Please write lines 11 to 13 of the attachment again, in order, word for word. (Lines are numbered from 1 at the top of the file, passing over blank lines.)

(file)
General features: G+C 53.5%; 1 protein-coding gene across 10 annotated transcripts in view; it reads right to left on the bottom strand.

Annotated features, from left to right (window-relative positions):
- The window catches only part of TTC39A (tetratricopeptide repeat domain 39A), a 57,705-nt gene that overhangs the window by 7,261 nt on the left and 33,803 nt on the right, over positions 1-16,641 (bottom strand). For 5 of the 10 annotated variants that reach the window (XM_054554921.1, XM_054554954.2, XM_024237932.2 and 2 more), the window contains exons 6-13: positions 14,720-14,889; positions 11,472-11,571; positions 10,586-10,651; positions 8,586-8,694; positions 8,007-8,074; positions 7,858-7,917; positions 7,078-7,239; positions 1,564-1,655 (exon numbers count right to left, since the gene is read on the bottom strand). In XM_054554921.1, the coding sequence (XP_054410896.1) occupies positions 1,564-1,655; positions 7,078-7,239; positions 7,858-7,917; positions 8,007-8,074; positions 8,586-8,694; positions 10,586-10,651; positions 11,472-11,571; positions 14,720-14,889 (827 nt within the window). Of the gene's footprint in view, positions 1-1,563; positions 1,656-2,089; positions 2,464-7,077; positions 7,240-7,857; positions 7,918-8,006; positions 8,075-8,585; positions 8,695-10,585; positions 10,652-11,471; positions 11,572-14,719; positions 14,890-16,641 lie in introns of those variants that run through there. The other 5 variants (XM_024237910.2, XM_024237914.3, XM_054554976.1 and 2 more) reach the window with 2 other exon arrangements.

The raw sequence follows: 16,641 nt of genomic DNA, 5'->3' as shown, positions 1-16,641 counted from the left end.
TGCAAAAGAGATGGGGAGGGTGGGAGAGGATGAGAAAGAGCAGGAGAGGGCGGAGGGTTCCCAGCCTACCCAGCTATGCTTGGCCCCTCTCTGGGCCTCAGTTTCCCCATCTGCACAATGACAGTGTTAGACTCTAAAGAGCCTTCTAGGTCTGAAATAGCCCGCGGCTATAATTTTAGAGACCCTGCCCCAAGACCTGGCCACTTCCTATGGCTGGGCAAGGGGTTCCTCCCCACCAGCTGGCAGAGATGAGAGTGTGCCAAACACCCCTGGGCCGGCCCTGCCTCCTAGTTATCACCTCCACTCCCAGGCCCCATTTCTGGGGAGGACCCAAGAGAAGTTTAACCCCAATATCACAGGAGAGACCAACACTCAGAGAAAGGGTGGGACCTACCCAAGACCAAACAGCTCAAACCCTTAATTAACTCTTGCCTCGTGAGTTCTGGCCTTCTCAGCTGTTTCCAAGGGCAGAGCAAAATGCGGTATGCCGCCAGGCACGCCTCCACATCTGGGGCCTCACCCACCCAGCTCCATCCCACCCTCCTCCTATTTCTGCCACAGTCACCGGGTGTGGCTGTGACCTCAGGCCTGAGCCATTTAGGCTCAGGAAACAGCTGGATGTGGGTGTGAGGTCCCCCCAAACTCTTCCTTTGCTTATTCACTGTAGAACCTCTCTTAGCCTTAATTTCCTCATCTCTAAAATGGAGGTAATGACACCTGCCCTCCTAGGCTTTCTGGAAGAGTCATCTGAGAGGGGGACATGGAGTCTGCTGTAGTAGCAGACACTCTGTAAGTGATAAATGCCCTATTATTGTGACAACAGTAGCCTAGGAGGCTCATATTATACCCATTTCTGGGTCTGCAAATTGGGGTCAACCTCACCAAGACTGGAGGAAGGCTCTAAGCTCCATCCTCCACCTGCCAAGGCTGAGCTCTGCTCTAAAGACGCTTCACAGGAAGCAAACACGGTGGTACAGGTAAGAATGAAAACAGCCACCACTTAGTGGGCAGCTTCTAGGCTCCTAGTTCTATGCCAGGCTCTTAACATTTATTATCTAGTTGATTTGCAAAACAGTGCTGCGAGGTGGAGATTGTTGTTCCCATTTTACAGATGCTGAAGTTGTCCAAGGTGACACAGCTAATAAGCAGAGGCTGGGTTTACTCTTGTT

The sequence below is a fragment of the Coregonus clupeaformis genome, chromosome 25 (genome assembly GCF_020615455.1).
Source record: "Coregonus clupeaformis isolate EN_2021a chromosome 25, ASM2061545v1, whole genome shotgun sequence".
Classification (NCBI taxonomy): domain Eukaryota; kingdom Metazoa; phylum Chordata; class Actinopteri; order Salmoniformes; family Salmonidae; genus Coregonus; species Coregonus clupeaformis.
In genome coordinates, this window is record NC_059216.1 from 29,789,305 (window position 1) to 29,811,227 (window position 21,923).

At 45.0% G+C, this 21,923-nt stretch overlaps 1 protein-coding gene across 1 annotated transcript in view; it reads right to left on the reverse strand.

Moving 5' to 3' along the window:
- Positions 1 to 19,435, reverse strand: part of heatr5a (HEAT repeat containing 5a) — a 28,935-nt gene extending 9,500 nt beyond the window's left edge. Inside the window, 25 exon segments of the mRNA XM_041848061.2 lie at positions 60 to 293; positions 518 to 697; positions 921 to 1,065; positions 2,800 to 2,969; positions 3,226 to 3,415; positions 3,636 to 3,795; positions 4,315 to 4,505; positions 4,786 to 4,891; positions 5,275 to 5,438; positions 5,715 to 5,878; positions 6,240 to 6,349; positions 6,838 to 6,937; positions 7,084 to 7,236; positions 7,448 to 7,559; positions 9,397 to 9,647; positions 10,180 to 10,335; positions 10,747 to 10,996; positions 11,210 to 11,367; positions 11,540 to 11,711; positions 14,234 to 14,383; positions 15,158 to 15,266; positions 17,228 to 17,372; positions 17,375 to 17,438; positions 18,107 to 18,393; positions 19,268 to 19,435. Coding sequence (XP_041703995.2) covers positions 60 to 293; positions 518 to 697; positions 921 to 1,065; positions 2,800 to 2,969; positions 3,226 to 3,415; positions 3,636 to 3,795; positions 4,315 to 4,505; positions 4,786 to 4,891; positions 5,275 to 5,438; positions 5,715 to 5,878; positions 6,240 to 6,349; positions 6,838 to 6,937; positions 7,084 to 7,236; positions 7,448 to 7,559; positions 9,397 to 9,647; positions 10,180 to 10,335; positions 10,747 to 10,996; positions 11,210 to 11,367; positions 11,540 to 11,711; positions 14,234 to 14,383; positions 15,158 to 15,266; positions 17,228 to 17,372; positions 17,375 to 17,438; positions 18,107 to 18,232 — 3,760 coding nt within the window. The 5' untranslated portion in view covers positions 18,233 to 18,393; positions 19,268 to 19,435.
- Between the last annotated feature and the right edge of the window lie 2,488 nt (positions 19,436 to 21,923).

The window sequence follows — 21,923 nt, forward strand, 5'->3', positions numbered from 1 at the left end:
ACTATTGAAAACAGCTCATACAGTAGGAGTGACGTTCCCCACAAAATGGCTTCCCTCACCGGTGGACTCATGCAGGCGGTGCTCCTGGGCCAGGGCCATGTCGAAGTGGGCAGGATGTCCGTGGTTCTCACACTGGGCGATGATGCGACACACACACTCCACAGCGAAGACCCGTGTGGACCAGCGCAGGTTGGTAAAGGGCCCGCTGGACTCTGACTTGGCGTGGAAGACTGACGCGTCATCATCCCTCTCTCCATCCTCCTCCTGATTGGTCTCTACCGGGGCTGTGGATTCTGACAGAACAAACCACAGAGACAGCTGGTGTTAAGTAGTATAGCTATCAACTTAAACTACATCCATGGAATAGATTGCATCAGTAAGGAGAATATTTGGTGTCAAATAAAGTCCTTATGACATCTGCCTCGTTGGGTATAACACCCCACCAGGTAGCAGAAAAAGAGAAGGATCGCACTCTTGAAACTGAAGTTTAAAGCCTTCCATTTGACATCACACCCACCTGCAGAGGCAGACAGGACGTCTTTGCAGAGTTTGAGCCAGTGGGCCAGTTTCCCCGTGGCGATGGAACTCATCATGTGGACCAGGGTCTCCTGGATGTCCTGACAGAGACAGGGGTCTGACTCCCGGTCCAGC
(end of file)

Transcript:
Moving 5' to 3' along the window:
- Positions 1 to 19,435, reverse strand: part of heatr5a (HEAT repeat containing 5a) — a 28,935-nt gene extending 9,500 nt beyond the window's left edge. Inside the window, 25 exon segments of the mRNA XM_041848061.2 lie at positions 60 to 293; positions 518 to 697; positions 921 to 1,065; positions 2,800 to 2,969; positions 3,226 to 3,415; positions 3,636 to 3,795; positions 4,315 to 4,505; positions 4,786 to 4,891; positions 5,275 to 5,438; positions 5,715 to 5,878; positions 6,240 to 6,349; positions 6,838 to 6,937; positions 7,084 to 7,236; positions 7,448 to 7,559; positions 9,397 to 9,647; positions 10,180 to 10,335; positions 10,747 to 10,996; positions 11,210 to 11,367; positions 11,540 to 11,711; positions 14,234 to 14,383; positions 15,158 to 15,266; positions 17,228 to 17,372; positions 17,375 to 17,438; positions 18,107 to 18,393; positions 19,268 to 19,435. Coding sequence (XP_041703995.2) covers positions 60 to 293; positions 518 to 697; positions 921 to 1,065; positions 2,800 to 2,969; positions 3,226 to 3,415; positions 3,636 to 3,795; positions 4,315 to 4,505; positions 4,786 to 4,891; positions 5,275 to 5,438; positions 5,715 to 5,878; positions 6,240 to 6,349; positions 6,838 to 6,937; positions 7,084 to 7,236; positions 7,448 to 7,559; positions 9,397 to 9,647; positions 10,180 to 10,335; positions 10,747 to 10,996; positions 11,210 to 11,367; positions 11,540 to 11,711; positions 14,234 to 14,383; positions 15,158 to 15,266; positions 17,228 to 17,372; positions 17,375 to 17,438; positions 18,107 to 18,232 — 3,760 coding nt within the window. The 5' untranslated portion in view covers positions 18,233 to 18,393; positions 19,268 to 19,435.
- Between the last annotated feature and the right edge of the window lie 2,488 nt (positions 19,436 to 21,923).